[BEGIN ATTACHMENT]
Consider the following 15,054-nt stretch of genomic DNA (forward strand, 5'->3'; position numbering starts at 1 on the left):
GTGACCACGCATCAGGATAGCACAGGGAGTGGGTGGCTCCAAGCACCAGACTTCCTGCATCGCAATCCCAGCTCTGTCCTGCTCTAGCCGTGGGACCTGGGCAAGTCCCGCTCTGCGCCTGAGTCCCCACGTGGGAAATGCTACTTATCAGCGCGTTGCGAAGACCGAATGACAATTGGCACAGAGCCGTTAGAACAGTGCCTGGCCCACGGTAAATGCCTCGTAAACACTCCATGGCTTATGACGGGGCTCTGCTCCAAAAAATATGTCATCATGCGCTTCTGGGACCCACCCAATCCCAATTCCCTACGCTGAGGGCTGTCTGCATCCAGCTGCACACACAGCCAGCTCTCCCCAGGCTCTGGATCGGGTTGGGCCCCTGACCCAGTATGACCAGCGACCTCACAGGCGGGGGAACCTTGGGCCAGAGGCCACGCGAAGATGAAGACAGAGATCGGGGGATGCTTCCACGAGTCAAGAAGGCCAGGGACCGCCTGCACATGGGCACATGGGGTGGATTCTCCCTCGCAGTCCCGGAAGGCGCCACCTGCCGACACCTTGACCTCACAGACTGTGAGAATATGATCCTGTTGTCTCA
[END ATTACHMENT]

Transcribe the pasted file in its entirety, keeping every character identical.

Consider the following 15,054-nt stretch of genomic DNA (forward strand, 5'->3'; position numbering starts at 1 on the left):
GTGACCACGCATCAGGATAGCACAGGGAGTGGGTGGCTCCAAGCACCAGACTTCCTGCATCGCAATCCCAGCTCTGTCCTGCTCTAGCCGTGGGACCTGGGCAAGTCCCGCTCTGCGCCTGAGTCCCCACGTGGGAAATGCTACTTATCAGCGCGTTGCGAAGACCGAATGACAATTGGCACAGAGCCGTTAGAACAGTGCCTGGCCCACGGTAAATGCCTCGTAAACACTCCATGGCTTATGACGGGGCTCTGCTCCAAAAAATATGTCATCATGCGCTTCTGGGACCCACCCAATCCCAATTCCCTACGCTGAGGGCTGTCTGCATCCAGCTGCACACACAGCCAGCTCTCCCCAGGCTCTGGATCGGGTTGGGCCCCTGACCCAGTATGACCAGCGACCTCACAGGCGGGGGAACCTTGGGCCAGAGGCCACGCGAAGATGAAGACAGAGATCGGGGGATGCTTCCACGAGTCAAGAAGGCCAGGGACCGCCTGCACATGGGCACATGGGGTGGATTCTCCCTCGCAGTCCCGGAAGGCGCCACCTGCCGACACCTTGACCTCACAGACTGTGAGAATATGATCCTGTTGTCTCA